Saturday, November 25, 2006
Effects of Nuclear Weapons Tests: Scientific Facts: "Incompetent medics failed to diagnose acute radiation poisoning from internal exposure to the heavy metal nuclide polonium-210, the most deadly radioactive material on earth due to its short half-life of about 140 days (plutonium-239 has a 24,400 years half life so each atom of that emits only one alpha particle per 35,100 years, which is a comparatively low dose rate - the average life for exponential decay is always 1.44 times the half-life)."

Okay, let's try to kill off a couple of idiotic thoughts I'm already seeing around.

First: not spotting Polonium poisoning is not incompetent medical treatment. Just how many polonium poisoning incidents do they think happen in a year? (Hint: not damn many.) In fact, how many radiation sickness incidents show up in hospitals in a year? Compared to other illnesses that present in pretty much the same way --- leukemia, pernicious anemia, various much less exotic toxins.

And no, most hospitals don't check people for radiation on admittance.


chuck said...

If I were a terrorist, I'd be thinking, "I've got to get me some of that". I wonder how difficult it is to obtain? The short half life means there has to be a short link from manufacture to transport. I don't think the transport itself would be difficult, because the alpha radiation isn't very penetrating and easily shielded.

Yeah, the medical incompetence part is a stretch. I'll bet they found the Polonium after analysing a urine sample with a mass spectrometer looking for Thalium. Surprise!

Syl said...

I heard that polonium is quite common. In fish. In cigarettes. In dirt. And, in fact, one forensic guy on tv said to wait for the autopsy because just finding polonium in someone's system is not really all that surprising.

chuck said...

Don't know, Syl. Given that Po-210 was found localized in spots where Litvinenko had been -- a bar, a hotel room, a table -- and given that the man died from what looks to be radiation sickness, I think it is a stretch to say this was an ordinary amount of Polonium. Besides, it ain't that common, a human body (70kg) contains about 0.2 pg (2e-13 grams), contributing 1 nCi of radiation. Much less than, say, C-14 at 400 nCi.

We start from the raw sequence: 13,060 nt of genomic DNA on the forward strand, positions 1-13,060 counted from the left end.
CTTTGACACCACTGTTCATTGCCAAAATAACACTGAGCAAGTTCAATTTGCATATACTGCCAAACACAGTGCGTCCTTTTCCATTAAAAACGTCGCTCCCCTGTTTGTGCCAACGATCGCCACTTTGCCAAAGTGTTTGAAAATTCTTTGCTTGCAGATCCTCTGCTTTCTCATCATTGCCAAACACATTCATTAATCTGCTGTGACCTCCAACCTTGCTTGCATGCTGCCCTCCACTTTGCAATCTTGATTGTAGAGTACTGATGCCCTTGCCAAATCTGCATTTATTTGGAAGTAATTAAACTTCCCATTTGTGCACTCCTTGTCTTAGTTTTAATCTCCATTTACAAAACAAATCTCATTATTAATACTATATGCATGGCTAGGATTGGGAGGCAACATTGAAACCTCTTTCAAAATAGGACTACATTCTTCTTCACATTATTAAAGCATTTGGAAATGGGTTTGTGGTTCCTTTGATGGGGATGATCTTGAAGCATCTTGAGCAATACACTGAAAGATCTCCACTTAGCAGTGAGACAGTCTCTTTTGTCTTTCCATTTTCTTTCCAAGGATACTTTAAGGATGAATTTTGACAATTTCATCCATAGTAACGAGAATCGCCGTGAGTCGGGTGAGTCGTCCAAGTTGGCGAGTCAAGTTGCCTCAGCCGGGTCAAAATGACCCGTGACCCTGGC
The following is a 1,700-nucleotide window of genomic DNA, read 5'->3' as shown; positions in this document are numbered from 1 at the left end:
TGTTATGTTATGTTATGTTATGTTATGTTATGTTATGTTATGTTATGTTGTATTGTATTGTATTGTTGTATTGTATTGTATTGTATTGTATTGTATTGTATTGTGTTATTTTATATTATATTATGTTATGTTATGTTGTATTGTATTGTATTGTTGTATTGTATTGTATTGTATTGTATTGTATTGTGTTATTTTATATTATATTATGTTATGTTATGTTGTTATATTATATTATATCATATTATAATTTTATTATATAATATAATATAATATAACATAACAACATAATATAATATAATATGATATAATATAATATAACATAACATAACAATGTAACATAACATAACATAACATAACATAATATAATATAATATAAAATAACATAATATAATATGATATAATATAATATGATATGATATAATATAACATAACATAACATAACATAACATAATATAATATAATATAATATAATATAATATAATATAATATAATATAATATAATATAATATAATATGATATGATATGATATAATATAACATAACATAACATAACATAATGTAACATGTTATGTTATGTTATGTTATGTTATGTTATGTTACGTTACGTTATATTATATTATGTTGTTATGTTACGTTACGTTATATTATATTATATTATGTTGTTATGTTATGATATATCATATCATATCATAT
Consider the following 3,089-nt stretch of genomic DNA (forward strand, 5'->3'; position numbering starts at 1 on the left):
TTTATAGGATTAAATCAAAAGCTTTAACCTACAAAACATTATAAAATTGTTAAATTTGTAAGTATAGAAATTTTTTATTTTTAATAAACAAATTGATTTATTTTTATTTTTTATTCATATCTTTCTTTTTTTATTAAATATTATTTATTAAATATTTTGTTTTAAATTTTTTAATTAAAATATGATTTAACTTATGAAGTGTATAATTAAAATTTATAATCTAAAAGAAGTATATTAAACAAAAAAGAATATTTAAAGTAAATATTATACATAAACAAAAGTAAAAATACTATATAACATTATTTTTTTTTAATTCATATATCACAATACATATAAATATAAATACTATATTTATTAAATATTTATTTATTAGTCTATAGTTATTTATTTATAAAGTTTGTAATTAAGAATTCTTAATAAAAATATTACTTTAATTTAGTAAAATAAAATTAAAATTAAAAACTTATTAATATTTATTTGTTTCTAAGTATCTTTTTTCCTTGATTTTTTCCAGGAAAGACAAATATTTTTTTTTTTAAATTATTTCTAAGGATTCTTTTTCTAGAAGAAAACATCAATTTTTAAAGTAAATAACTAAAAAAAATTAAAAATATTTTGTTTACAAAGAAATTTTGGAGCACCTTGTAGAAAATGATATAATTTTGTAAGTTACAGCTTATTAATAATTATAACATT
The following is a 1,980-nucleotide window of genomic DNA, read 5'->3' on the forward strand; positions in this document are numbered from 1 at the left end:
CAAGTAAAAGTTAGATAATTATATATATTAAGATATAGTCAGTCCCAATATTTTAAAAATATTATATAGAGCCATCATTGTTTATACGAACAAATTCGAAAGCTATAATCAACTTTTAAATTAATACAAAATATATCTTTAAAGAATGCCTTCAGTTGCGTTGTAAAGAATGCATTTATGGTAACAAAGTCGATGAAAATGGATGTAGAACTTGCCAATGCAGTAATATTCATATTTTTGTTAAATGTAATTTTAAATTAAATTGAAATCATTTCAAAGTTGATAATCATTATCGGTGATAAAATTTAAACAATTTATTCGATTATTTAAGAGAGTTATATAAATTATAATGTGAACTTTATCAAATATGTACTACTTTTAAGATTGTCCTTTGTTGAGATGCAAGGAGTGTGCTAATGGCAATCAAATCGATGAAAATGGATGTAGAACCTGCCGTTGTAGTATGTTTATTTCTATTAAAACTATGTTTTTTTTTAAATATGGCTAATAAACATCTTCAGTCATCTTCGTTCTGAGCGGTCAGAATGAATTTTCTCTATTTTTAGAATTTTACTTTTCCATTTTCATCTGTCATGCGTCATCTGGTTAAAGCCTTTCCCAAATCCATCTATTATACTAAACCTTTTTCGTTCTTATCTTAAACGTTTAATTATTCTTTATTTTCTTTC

Another way at looking at natural abundance:

One ton of uranium ore contains only about 100 micrograms (0.0001 grams) of polonium.

Makes you appreciate Madame Curie's work ethic. BTW, Po-210 is pretty amazing stuff.

Polonium-210 is a very strong emitter of alpha particles. A single gram of polonium-210 creates 140 Watts of heat energy and is being considered as a lightweight heat source for thermoelectric power for spacecraft. Polonium-210 has a half-life of 138.39 days.

Given that a nickle masses about 5 grams, that means a nickle's worth of Po-210 could power your iron. But only for about 1/2 year, after that you would need a fresh charge.

More here, note that it isn't that easy to manufacture. And whatever you do, don't eat reindeer.

Residents of the north who subsist on caribou and reindeer. Reindeer eat lichens that absorb trace elements in the atmosphere (210Po and 210Pb). The 210Po content of Lapps living in northern Finland is ~12 times higher than the residents of southern Finland. Liver dose in the Laplanders is 170 mrem/year compared to 15 mrem/year
for those in the south.

Seneca the Younger said...

Syl, it's not that it's polonium, it's the amount: the amount of polonium you get from cigaarettes is in the neighborhood of picograms, the lethal amount is micrograms ... that is 10,000 or 100,000 times more.

Wikipedia has a good article.

Syl said...


The vast wasteland proved its worth again.